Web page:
Is 'world' perhaps a characteristic of Dasein's Being ? And in that case, does every Dasein 'proximally' have its world ? Does not 'world' thus become something 'subjective' ? How, then, can there be a 'common' world 'in' which, nevertheless, we are ? And if we raise the question of the 'world', what world do we have in view ? Neither the common world nor the subjective world, but the worldhood of the world as such.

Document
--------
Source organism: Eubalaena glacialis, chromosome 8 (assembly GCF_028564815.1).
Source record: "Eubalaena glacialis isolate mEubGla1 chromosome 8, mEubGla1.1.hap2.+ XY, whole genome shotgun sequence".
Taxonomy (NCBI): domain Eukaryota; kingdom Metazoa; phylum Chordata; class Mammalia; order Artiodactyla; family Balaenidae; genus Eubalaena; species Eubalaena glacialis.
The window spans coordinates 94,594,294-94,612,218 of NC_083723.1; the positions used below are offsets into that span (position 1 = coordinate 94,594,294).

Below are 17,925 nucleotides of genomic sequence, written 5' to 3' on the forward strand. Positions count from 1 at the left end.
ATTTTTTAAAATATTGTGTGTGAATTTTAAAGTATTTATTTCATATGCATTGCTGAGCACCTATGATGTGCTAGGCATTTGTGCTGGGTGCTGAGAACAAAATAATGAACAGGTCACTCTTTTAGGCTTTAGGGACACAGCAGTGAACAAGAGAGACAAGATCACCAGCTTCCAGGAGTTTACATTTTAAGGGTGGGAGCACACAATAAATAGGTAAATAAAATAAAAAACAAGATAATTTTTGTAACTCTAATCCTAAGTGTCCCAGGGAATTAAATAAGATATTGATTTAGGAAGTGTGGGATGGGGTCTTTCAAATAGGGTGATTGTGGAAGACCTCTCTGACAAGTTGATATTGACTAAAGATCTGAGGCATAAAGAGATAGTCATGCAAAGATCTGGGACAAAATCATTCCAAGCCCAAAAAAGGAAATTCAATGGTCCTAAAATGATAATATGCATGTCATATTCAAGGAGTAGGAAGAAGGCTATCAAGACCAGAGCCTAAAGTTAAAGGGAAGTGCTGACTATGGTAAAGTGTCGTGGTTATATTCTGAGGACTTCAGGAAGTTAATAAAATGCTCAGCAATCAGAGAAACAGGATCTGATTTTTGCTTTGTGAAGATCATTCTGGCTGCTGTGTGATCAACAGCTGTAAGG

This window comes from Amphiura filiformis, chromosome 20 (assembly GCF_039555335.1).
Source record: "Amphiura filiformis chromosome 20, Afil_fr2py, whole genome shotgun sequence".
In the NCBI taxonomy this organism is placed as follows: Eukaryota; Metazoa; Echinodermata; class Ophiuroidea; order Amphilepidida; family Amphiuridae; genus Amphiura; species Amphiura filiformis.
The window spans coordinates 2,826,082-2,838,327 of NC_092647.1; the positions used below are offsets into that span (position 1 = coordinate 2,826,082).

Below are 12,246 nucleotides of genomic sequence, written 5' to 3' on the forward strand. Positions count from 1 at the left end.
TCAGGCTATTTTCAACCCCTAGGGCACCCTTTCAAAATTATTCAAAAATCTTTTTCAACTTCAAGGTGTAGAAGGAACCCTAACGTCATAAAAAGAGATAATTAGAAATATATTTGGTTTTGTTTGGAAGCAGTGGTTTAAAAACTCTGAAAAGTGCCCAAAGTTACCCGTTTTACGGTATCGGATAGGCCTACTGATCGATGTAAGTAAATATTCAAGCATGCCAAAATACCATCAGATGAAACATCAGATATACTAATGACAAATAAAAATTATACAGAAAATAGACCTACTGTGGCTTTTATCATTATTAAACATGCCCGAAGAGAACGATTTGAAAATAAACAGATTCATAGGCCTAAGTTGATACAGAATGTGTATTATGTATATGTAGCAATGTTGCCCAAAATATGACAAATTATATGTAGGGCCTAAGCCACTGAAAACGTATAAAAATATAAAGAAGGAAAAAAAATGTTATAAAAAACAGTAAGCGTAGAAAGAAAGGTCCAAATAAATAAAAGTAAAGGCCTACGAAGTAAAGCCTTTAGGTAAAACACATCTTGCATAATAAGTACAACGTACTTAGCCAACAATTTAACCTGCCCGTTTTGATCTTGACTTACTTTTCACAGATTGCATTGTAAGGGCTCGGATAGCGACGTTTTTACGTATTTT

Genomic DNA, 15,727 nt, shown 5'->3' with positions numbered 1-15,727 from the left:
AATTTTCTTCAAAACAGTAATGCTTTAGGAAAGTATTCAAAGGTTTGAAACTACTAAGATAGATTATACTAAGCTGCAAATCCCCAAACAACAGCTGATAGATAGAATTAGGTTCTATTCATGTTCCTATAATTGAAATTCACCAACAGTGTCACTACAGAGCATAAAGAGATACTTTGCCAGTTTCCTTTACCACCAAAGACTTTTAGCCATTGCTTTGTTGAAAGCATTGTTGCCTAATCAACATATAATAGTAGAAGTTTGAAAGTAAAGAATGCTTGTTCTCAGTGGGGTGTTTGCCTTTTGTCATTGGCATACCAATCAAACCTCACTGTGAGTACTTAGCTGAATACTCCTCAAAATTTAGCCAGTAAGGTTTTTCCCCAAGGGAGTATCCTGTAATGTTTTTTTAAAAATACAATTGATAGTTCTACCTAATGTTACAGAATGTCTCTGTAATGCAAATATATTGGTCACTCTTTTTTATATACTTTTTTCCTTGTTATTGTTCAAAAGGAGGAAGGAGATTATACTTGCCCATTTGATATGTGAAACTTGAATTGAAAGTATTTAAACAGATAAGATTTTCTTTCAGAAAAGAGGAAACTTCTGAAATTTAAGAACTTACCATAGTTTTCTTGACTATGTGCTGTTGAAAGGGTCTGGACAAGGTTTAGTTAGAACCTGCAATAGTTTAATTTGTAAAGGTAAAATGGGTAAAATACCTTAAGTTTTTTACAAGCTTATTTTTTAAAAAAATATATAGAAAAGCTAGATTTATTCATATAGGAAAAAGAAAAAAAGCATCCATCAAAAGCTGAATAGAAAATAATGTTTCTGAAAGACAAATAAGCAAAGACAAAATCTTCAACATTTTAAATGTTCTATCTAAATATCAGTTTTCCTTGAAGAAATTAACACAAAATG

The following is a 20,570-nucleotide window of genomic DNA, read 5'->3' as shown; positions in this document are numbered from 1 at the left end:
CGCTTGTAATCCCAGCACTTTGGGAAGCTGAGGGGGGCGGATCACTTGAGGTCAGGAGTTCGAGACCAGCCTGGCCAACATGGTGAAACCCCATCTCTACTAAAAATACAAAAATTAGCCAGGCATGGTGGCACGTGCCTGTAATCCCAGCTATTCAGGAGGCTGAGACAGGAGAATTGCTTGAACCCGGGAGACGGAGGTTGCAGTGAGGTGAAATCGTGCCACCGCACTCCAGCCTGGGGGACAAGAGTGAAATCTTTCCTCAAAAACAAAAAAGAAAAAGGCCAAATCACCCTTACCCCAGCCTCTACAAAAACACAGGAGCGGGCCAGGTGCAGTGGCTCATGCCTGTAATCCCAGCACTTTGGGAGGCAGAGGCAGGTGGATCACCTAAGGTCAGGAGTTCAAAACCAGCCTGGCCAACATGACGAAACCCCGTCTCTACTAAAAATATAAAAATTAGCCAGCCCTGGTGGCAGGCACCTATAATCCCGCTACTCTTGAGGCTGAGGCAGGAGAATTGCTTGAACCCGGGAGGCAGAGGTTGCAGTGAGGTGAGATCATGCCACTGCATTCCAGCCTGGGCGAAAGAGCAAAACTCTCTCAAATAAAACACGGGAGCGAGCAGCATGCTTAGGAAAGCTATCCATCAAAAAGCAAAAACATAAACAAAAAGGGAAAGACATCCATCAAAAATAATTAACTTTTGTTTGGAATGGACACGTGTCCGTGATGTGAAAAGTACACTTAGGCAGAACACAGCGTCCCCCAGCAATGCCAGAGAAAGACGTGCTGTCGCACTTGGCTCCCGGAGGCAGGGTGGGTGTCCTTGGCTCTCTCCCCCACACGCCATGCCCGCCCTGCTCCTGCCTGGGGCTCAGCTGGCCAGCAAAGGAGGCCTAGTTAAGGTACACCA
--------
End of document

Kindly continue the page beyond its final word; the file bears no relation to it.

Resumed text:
Being and Time p64.
Can this worldhood of the world as such, which interests Heidegger, be made to fit with the world we are in in common?
I'm asking because I am trying to find out where Heidegger says that the world is never a perceptual object in its own right. Apparently section 28, cited by Jameson The Political Unconscious p98. Knowing the answer to this question should also enrich my intuitive grasp on what it is Heidegger is trying to do.